Overview of the Illinois Department of Juvenile Justice Releases First Annual Report
Lee Edwards | 1/7/2015, 4:41 p.m.
Last month, the Illinois Department of Juvenile Justice (IDJJ) released its first ever annual report in particularly providing an overview of its service and its impact on Illinois’ youth.
“The IDJJ is dedicated to providing a safe, supportive environment and individualized services to help our youth successfully re-enter their communities and become productive citizens,” said IDJJ spokesperson Alka Nayyar. “Our ongoing efforts in all areas to improve long-term outcomes for youth, as outlined in the Annual Report, continue in 2015.”
The IDJJ was established in Nov. 2005 by the 95th General Assembly when House Bill 0900 (HB0900) was passed and signed into law by former Ill. Gov. Rod R. Blagojevich. HB0900 formally separated the juvenile justice division from within the Illinois Department of Corrections (IDOC) thusly creating an independent agency. The IDJJ received $125 million of “budget neutral” funding in a direct transfer from the IDOC.
The IDJJ works to enhance public safety and promotes positive youth outcomes by providing specific individualized services to youth in a safe learning and treatment environment so that they may possibly return to their communities.
The IDJJ rehabilitates youth ages 17 to 21 who have been committed to state custody by way of juvenile court delinquency proceedings according to the IDJJ report. Youth under the age of 17 who have been tried as adults may also be housed at an IDJJ facility or Illinois Youth Center (IYC).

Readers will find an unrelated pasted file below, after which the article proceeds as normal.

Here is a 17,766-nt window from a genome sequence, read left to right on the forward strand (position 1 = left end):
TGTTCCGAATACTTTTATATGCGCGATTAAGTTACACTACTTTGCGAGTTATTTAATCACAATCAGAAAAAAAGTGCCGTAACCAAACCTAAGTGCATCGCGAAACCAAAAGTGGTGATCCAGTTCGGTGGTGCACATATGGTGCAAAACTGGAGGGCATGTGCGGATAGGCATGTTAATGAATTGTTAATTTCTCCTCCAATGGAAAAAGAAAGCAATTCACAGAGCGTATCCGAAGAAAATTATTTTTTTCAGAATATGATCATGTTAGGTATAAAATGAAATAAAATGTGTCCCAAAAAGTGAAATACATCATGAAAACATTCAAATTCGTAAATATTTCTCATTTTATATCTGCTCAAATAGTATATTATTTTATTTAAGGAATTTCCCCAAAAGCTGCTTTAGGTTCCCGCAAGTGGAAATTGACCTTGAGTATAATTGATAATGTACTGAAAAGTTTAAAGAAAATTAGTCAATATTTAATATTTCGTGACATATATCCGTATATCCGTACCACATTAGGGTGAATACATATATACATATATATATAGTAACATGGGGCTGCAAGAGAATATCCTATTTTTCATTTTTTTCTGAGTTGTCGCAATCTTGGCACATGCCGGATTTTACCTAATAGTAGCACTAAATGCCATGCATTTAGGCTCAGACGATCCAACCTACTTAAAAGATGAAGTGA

In FY2014, the average age of youth in the care of the IDJJ was 17 with the average time residing at a IYC was nine months. There are a total of six IYC centers within the state, one of which is located in Chicago.
The Chicago IYC is a rehabilitated warehouse located on the city’s west side. It opened in 1999 and as June 30, 2014 it houses 72 individuals whose average age is 16 and serves as a drop-off center for all juvenile parole violations in the Chicagoland area. With the aid of federal grants, the Chicago IYC is able to contract re-entry services that assist youth to transition back to their communities upon release.
Documented in the annual report, too, among several items, are the statistics on the population of youth housed by the IDJJ within its IYC facilities compartmentalized by facility, age, sex, ethnicity/race, county, jurisdiction, offense class, and education.
As of Aug. 31, 2014, of the 726 youth within the IDJJ population, 74 where located at the IYC Chicago location; 694 (94%) were male; 491 (68%) were between the age of 17-20, with the remaining 32% being 16 years old and younger; 306 (42%) were native to Cook county; 676 (94%) were juvenile court commitments; and 178 (25%) and 235 (32%) were convicted of Class 1 & felonies, respectively.
“Through individualized treatment, programming, and comprehensive case management, the Department is well-positioned to make significant progress in providing age-appropriate, rehabilitative care that can reduce recidivism and increase positive youth outcomes,” said Nayyar. “There is much to accomplish, but with the support of several key stakeholders, IDJJ is taking on the challenge to fulfill its statutory mission of acting in the best interests of the youth who are committed to its care.”
According to a National Association for the Advancement of Colored People’s (NAACP) criminal justice fact sheet with statistics obtained by the Center on Juvenile and Criminal Justice, African Americans make up 26% of juvenile arrests, 44% of youth who are detained, 46% of the youth who are judicially waived to criminal court, and 58% of the youth admitted to state prisons nationwide.
For more information about the Illinois Department of Juvenile Justice visit https://www.illinois.gov/idjj/Pages/default.aspx.